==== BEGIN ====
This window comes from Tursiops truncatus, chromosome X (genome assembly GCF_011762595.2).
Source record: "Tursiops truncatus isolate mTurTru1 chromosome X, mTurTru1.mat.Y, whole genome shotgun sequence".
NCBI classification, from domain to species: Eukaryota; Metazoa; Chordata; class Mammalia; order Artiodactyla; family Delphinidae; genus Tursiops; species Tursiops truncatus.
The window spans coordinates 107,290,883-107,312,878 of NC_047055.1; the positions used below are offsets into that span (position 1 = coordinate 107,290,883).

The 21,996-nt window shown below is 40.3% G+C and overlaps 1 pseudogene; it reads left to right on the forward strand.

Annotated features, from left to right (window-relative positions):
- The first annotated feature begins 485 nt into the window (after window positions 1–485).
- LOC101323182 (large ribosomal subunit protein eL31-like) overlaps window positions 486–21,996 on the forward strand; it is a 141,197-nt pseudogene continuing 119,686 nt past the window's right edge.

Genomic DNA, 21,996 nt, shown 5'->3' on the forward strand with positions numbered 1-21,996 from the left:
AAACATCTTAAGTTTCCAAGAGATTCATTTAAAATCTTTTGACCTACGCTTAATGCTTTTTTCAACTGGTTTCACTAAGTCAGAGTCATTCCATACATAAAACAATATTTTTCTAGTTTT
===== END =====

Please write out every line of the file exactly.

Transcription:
This window comes from Tursiops truncatus, chromosome X (genome assembly GCF_011762595.2).
Source record: "Tursiops truncatus isolate mTurTru1 chromosome X, mTurTru1.mat.Y, whole genome shotgun sequence".
NCBI classification, from domain to species: Eukaryota; Metazoa; Chordata; class Mammalia; order Artiodactyla; family Delphinidae; genus Tursiops; species Tursiops truncatus.
The window spans coordinates 107,290,883-107,312,878 of NC_047055.1; the positions used below are offsets into that span (position 1 = coordinate 107,290,883).

The 21,996-nt window shown below is 40.3% G+C and overlaps 1 pseudogene; it reads left to right on the forward strand.

Annotated features, from left to right (window-relative positions):
- The first annotated feature begins 485 nt into the window (after window positions 1–485).
- LOC101323182 (large ribosomal subunit protein eL31-like) overlaps window positions 486–21,996 on the forward strand; it is a 141,197-nt pseudogene continuing 119,686 nt past the window's right edge.

Genomic DNA, 21,996 nt, shown 5'->3' on the forward strand with positions numbered 1-21,996 from the left:
AAACATCTTAAGTTTCCAAGAGATTCATTTAAAATCTTTTGACCTACGCTTAATGCTTTTTTCAACTGGTTTCACTAAGTCAGAGTCATTCCATACATAAAACAATATTTTTCTAGTTTT